GONE SWIMMING: Indohyus likely spent most of its time wading in shallow water, as in this artist's depiction, perhaps coming to shore to feed on plants. Similarly, Thewissen says, the common ancestor of whales and Indohyus may have been a herbivore (plant-eater) that took to water to hide out, but eventually switched to a swimming, meat-eating lifestyle, which it passed down to modern cetaceans.
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Whatever its relationship with whales, Indohyus was probably not a direct predecessor of them, Thewissen says, because the specimen, unearthed 30 years ago in Kashmir, dates to roughly two million years after the earliest known cetacean fossils.
ScienceDaily (Dec. 21, 2007) , ...
www.sciencedaily.com, 1 Jan 2007 [cached]
ScienceDaily (Dec. 21, 2007) , Hans Thewissen, Ph.D., Professor of the Department of Anatomy, Northeastern Ohio Universities Colleges of Medicine and Pharmacy (NEOUCOM), has announced the discovery of the missing link between whales and their four-footed ancestors.
See also: Plants & Animals
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Scientists since Darwin have known that whales are mammals whose ancestors walked on land, and in the past 15 years, researchers led by Dr. Thewissen have identified a series of intermediate fossils documenting whale's dramatic evolutionary transition from land to sea.But one step was missing: The identity of the land ancestors of whales.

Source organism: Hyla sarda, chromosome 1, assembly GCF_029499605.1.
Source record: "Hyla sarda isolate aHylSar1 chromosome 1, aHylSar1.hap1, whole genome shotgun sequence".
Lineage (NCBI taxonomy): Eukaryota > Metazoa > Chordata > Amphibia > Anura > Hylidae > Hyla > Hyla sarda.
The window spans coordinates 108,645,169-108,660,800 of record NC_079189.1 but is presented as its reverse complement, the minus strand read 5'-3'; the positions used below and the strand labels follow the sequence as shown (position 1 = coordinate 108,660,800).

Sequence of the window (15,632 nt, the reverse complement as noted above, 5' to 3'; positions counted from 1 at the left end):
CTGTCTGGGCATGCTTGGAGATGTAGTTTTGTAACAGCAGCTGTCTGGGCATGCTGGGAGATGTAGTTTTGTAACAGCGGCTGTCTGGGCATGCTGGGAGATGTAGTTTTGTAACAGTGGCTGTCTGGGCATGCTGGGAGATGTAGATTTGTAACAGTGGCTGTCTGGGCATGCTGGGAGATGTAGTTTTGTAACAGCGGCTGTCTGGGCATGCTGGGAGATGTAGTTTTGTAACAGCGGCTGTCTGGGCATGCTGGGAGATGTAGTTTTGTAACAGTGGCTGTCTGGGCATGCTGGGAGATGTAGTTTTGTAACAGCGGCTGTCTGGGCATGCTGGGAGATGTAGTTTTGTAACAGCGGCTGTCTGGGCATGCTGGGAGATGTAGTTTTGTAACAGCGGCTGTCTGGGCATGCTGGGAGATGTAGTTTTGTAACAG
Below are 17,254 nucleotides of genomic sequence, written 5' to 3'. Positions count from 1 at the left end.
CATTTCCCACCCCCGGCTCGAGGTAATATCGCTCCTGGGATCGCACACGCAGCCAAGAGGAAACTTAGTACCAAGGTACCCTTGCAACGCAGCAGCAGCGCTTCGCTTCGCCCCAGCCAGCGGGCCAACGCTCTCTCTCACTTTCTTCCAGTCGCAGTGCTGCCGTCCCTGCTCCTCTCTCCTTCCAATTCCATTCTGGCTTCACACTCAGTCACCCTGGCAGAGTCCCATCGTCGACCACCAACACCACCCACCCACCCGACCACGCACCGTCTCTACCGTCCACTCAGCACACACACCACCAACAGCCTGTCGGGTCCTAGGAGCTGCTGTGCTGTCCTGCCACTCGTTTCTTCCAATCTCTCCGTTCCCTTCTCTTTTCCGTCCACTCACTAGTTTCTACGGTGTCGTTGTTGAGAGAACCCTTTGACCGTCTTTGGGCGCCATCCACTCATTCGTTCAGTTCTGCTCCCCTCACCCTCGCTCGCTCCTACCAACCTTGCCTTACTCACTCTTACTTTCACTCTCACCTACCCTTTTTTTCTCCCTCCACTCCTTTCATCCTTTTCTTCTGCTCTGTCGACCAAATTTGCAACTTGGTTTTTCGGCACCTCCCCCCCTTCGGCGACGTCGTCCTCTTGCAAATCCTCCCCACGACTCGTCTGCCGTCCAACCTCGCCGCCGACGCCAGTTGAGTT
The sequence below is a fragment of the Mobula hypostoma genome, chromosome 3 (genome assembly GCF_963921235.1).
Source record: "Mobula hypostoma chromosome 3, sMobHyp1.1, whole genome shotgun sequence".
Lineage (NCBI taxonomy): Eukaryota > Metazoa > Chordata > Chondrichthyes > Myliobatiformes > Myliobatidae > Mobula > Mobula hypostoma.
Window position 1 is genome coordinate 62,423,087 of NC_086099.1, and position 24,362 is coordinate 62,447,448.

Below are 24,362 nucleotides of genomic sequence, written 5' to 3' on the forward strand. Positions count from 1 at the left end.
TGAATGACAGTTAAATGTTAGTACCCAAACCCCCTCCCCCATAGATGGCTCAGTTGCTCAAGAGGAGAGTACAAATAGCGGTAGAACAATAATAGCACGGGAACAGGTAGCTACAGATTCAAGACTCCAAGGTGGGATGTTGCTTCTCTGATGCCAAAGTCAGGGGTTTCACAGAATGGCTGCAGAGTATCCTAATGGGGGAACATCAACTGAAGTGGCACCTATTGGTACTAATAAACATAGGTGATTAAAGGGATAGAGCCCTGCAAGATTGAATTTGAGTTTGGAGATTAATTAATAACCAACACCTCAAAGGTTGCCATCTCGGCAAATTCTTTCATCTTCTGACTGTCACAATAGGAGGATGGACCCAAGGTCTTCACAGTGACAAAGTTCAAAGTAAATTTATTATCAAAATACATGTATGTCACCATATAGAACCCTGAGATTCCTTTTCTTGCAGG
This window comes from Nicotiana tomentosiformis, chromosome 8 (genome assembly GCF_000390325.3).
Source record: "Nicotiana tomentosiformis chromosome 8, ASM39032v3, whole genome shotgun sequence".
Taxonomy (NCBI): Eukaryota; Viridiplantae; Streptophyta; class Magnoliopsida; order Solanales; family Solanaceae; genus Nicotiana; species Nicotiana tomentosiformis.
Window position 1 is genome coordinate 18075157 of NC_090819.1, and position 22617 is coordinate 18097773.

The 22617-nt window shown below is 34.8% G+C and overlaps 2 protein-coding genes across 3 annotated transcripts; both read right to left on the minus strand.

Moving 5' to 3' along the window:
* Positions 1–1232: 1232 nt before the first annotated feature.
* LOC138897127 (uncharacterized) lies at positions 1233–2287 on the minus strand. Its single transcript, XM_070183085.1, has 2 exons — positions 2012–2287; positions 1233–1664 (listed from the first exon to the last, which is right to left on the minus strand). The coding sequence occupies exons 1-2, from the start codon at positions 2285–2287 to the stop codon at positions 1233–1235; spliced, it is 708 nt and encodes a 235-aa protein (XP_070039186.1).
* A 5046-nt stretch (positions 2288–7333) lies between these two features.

Now Dr. Thewissen and colleagues discovered of the skeleton of Indohyus, an approximately 48-million-year-old even-toed ungulate from the Kashmir region of India, as the closest known fossil relative of whales.Dr. Thewissen's team studied a layer of mudstone with hundreds of bones of Indohyus, a fox-sized mammal that looked something like a miniature deer.
Dr. Thewissen and colleagues report key similarities between whales and Indohyus in the skull and ear that show their close family relationship.
Thewissen and colleagues also explored how Indohyus lived, and came up with some surprising results.
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According to Dr. Thewissen, "Clearly, this is not the case, Indohyus is a plant-eater, and already is aquatic.Apparently the dietary shift to hunting animals (as modern whales do) came later than the habitat shift to the water."
Although it may seem strange to think of a tiny, deer-like animal living in water, one modern mousedeer offers something of an analogue to the ancient Indohyus, even though it is not closely related to whales: The African Mousedeer (also called Chevrotain) is known to jump in water when in danger, and move around at the bottom (for a movie showing this go to YouTube and watch ,Eagle vs.Water Chevrotain').
Whale evolution is one of the best documented examples of mammal evolution, and Dr. Thewissen's discovery adds a significant new piece to the puzzle.
"Not much was known about the earliest whales, until the early nineties," Dr. Thewissen said."But then, a number of discoveries came in quick succession."